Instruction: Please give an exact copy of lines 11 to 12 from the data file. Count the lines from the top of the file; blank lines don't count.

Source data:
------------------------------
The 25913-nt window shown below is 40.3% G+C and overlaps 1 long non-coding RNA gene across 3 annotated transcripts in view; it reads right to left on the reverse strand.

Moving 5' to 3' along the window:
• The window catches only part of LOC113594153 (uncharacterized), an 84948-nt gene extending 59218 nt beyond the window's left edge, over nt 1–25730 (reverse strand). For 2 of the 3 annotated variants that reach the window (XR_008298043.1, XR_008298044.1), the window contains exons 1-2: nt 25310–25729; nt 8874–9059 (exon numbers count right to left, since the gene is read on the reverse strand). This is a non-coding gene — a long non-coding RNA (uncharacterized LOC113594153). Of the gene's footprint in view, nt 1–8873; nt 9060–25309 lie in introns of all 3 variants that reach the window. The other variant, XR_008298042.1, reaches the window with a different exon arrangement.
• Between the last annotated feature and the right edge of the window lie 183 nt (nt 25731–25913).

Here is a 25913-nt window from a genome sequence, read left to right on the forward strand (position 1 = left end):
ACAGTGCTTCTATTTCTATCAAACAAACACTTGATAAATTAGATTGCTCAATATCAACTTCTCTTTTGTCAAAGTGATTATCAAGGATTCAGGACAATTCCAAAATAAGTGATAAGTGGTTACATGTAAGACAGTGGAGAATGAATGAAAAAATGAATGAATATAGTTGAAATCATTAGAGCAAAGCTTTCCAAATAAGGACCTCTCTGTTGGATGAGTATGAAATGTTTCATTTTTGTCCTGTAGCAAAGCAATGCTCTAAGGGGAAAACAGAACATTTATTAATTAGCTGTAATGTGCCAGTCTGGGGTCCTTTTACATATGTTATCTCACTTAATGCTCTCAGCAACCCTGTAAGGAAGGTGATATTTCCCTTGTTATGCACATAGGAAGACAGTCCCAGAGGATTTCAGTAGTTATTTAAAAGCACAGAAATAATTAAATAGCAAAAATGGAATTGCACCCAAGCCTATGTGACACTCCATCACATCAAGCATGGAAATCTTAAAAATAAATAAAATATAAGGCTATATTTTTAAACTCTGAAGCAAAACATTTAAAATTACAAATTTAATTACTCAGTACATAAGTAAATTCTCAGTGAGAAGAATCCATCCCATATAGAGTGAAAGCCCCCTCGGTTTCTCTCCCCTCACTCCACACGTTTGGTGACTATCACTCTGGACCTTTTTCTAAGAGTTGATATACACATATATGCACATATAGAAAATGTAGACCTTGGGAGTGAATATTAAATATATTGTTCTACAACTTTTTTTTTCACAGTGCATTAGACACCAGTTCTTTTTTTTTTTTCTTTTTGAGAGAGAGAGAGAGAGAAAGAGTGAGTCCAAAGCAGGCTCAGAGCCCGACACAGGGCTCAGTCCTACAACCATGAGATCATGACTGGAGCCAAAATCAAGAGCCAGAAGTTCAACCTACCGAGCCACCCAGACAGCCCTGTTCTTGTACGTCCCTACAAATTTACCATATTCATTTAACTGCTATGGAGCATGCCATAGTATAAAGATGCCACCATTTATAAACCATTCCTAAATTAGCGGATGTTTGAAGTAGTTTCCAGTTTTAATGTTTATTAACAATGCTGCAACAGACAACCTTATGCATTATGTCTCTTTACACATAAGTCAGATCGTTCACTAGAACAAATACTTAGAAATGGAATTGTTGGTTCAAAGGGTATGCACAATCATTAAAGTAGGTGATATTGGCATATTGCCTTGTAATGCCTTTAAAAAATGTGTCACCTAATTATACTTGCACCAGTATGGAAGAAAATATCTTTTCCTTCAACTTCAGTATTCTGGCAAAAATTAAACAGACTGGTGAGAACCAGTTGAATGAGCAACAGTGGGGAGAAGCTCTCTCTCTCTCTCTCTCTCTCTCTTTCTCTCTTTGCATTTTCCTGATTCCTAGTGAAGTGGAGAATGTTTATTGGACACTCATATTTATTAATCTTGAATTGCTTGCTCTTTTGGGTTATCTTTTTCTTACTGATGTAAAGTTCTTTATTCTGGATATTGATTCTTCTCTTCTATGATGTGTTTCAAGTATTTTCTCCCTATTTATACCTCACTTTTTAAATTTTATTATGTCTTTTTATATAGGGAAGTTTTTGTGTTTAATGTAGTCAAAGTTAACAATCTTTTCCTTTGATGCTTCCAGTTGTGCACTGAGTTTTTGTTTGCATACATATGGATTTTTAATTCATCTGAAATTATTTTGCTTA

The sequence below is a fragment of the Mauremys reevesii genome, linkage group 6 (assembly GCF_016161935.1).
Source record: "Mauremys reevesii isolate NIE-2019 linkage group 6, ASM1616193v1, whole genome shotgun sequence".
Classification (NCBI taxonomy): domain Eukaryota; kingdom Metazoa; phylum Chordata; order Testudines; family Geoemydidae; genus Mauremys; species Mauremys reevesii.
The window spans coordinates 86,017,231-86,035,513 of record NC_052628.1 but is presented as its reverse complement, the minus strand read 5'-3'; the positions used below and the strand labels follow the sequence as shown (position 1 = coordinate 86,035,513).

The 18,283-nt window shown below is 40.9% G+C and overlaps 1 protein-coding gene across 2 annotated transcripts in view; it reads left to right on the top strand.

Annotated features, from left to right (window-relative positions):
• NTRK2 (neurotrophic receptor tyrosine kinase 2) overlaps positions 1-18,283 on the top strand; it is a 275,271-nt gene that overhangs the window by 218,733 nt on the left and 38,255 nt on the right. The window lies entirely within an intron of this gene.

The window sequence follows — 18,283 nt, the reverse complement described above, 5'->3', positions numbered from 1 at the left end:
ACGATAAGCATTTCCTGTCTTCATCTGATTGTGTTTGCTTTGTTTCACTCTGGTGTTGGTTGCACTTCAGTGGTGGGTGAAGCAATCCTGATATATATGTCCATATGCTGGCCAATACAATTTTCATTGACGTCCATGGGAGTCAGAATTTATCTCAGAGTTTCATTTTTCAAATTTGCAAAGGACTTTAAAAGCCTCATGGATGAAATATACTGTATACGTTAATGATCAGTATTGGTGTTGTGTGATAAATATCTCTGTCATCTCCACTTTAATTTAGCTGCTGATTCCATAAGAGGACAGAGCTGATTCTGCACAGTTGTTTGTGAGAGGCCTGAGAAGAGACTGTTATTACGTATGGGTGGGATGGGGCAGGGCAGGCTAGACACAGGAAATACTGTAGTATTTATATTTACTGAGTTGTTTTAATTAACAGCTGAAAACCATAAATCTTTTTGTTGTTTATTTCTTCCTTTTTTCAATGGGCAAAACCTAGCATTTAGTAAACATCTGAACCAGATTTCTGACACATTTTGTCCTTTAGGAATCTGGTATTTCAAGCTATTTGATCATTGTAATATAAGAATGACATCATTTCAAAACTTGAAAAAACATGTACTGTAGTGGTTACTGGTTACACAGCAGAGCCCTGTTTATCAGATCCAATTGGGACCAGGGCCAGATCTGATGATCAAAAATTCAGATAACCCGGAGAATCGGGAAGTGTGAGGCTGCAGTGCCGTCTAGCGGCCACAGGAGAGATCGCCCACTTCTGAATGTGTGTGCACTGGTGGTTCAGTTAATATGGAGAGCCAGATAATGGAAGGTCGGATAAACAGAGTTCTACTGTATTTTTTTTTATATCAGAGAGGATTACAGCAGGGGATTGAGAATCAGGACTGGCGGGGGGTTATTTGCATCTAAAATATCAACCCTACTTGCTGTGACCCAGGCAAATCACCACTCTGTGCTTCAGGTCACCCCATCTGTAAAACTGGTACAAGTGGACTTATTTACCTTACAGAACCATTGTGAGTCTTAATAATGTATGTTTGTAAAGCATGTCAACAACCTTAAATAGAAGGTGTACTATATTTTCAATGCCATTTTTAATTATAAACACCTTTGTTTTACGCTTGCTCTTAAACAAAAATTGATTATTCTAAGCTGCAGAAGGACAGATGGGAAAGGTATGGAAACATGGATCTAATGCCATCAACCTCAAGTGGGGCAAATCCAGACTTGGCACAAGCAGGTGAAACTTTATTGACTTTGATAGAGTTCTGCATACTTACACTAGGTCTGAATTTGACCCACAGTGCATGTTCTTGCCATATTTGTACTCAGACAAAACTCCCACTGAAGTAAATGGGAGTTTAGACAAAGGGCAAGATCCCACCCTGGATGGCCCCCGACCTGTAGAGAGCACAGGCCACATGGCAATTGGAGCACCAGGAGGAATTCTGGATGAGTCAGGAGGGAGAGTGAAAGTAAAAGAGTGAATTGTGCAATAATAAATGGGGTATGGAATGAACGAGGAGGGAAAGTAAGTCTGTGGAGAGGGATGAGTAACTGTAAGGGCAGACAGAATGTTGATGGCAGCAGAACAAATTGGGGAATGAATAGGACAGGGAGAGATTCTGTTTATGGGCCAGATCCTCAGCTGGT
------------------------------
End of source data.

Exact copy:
The 18,283-nt window shown below is 40.9% G+C and overlaps 1 protein-coding gene across 2 annotated transcripts in view; it reads left to right on the top strand.

Annotated features, from left to right (window-relative positions):